Syntax in Our Primate Cousins
Female Cercopithecus campbelli campbelli in captivity. (Credit: Copyright A. Laurence)
ScienceDaily (Dec. 13, 2009) — A study carried out in Ivory Coast has shown that monkeys of a certain forest-dwelling species called Campbell’s monkeys emit six types of alert calls. The primates combine these calls into long vocal sequences which allow them to convey messages about social cohesion or various dangers, including predation.
These results, obtained by researchers at the Ethologie Animale et Humaine research group (CNRS / Université Rennes 1), working with the universities of St Andrews in Scotland and Cocody-Abidjan in Ivory Coast, were published on the website of the Proceedings of the National Academy of Sciences. The results reveal the most complex example of “proto-syntax” yet discovered in a non-human species.
For two years, at the Taï Monkey Project research station in the Taï national park in Ivory Coast, researchers studied the behavior of Campbell’s monkeys (Cercopithecus campbelli campbelli). These monkeys live in small groups of ten or so individuals, made up of an adult male, several adult females and their progeny.
Researchers from the Ethologie Animale et Humaine research group (CNRS / Université de Rennes 1), working with a psychologist and an ethologist from the universities of St Andrews in Scotland and Cocody-Abidjan in Ivory Coast, studied the loud calls of adult males, whose vocal repertory is very different from that of females. They observed the vocal response of males to various disturbances of their environment, notably encounters with natural predators (like the eagle and leopard). They also carried out visual simulation experiments (with stuffed leopards and eagles) as well as acoustic experiments (using a loud-speaker amplifying leopard or eagle calls and grunts) suggesting the presence of these predators.
These experiments showed that males have a repertory of six types of alert calls (Boom, Krak, Hok, Hok-oo, Krak-oo, Wak-oo) but only rarely use them in isolation, preferring to produce long vocal sequences of an average of 25 successive calls (each sequence being made up of 1 to 4 types of different calls). Furthermore, Campbell’s monkeys combine calls in order to convey different messages. By modifying a call sequence or the order of calls within a sequence, the messages are changed, and can relay precise information about the nature of the danger (a falling tree, a predator), the type of predator (eagle, leopard), how the predator was detected (acoustically, visually) but also about social events unrelated to predation (gathering before the group moves to another site, an encounter with another group of the same species at territory boundaries…).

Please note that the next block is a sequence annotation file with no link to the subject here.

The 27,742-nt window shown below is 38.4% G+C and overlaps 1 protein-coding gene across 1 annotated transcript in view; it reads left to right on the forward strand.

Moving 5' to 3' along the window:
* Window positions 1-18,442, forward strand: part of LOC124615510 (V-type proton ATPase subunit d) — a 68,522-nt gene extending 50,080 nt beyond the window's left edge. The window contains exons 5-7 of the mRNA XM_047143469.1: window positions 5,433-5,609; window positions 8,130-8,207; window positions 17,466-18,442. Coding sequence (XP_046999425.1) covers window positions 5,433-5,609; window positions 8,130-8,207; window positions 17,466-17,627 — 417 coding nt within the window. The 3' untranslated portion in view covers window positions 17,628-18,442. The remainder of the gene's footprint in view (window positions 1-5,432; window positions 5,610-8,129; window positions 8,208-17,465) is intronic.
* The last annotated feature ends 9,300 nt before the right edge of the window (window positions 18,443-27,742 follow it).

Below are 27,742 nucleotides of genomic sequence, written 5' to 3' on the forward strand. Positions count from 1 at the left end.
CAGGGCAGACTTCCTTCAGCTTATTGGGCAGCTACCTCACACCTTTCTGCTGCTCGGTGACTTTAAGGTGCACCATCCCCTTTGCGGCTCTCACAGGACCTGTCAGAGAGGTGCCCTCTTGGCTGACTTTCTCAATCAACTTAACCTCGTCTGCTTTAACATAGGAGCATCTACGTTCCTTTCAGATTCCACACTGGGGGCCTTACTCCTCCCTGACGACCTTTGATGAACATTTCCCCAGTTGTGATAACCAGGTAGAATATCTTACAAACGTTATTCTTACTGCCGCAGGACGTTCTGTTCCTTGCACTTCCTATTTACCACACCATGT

This study shows the capacity of this monkey species for very complex vocal communication, both in the range of transmitted messages and in the techniques used to encode these messages. The same team of researchers had previously shown that males used a suffix “oo” to duplicate the size of his vocal repertory (which allowed them to produce the sounds Hok and Krak as well as Hok-oo and Krak-oo). In this new study, the ethologists explain some of the rules that govern the semantic combinations of calls. For example, Campbell’s monkeys can add a particular type of call to an existing sequence in order to make the message more precise or to alter it. They can also combine sequences relaying different messages in order to convey a third message.
This ability to combine calls may have appeared during the monkeys’ evolution to compensate for limited vocal flexibility (monkeys have less vocal flexibility than birds and cetaceans) and provide a way to encode new messages. This study shows a form of proto-syntax in this tree-dwelling monkey species which, as they live in a habitat with limited visibility, can only communicate vocally. This study raises the question of the potential existence of precursors to human language in animal vocal communication.
CNRS (2009, December 13). Syntax in our primate cousins. ScienceDaily. Retrieved December 23, 2009, from http://www.sciencedaily.com /releases/2009/12/091212144710.htm